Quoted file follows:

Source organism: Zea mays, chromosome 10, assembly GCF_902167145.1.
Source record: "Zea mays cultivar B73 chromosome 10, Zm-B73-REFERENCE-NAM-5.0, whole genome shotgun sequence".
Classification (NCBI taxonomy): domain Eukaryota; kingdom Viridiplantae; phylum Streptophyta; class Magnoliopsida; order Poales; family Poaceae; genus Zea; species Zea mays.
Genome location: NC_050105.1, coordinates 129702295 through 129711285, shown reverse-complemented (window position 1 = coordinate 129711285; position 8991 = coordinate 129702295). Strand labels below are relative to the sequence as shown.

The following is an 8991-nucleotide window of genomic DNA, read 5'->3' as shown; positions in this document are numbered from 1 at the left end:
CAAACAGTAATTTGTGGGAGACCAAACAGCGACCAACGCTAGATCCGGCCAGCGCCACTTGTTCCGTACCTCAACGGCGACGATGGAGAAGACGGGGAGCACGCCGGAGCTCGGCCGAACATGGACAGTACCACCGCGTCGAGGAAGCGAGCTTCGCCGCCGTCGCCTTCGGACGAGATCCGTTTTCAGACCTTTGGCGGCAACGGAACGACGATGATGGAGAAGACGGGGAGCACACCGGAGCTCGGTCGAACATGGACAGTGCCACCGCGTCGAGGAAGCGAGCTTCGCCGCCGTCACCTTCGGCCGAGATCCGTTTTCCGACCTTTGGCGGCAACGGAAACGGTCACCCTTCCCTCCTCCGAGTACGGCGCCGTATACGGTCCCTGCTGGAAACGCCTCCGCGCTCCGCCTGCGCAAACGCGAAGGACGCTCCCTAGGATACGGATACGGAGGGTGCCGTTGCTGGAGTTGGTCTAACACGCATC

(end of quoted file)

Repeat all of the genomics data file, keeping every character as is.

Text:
Source organism: Zea mays, chromosome 10, assembly GCF_902167145.1.
Source record: "Zea mays cultivar B73 chromosome 10, Zm-B73-REFERENCE-NAM-5.0, whole genome shotgun sequence".
Classification (NCBI taxonomy): domain Eukaryota; kingdom Viridiplantae; phylum Streptophyta; class Magnoliopsida; order Poales; family Poaceae; genus Zea; species Zea mays.
Genome location: NC_050105.1, coordinates 129702295 through 129711285, shown reverse-complemented (window position 1 = coordinate 129711285; position 8991 = coordinate 129702295). Strand labels below are relative to the sequence as shown.

The following is an 8991-nucleotide window of genomic DNA, read 5'->3' as shown; positions in this document are numbered from 1 at the left end:
CAAACAGTAATTTGTGGGAGACCAAACAGCGACCAACGCTAGATCCGGCCAGCGCCACTTGTTCCGTACCTCAACGGCGACGATGGAGAAGACGGGGAGCACGCCGGAGCTCGGCCGAACATGGACAGTACCACCGCGTCGAGGAAGCGAGCTTCGCCGCCGTCGCCTTCGGACGAGATCCGTTTTCAGACCTTTGGCGGCAACGGAACGACGATGATGGAGAAGACGGGGAGCACACCGGAGCTCGGTCGAACATGGACAGTGCCACCGCGTCGAGGAAGCGAGCTTCGCCGCCGTCACCTTCGGCCGAGATCCGTTTTCCGACCTTTGGCGGCAACGGAAACGGTCACCCTTCCCTCCTCCGAGTACGGCGCCGTATACGGTCCCTGCTGGAAACGCCTCCGCGCTCCGCCTGCGCAAACGCGAAGGACGCTCCCTAGGATACGGATACGGAGGGTGCCGTTGCTGGAGTTGGTCTAACACGCATC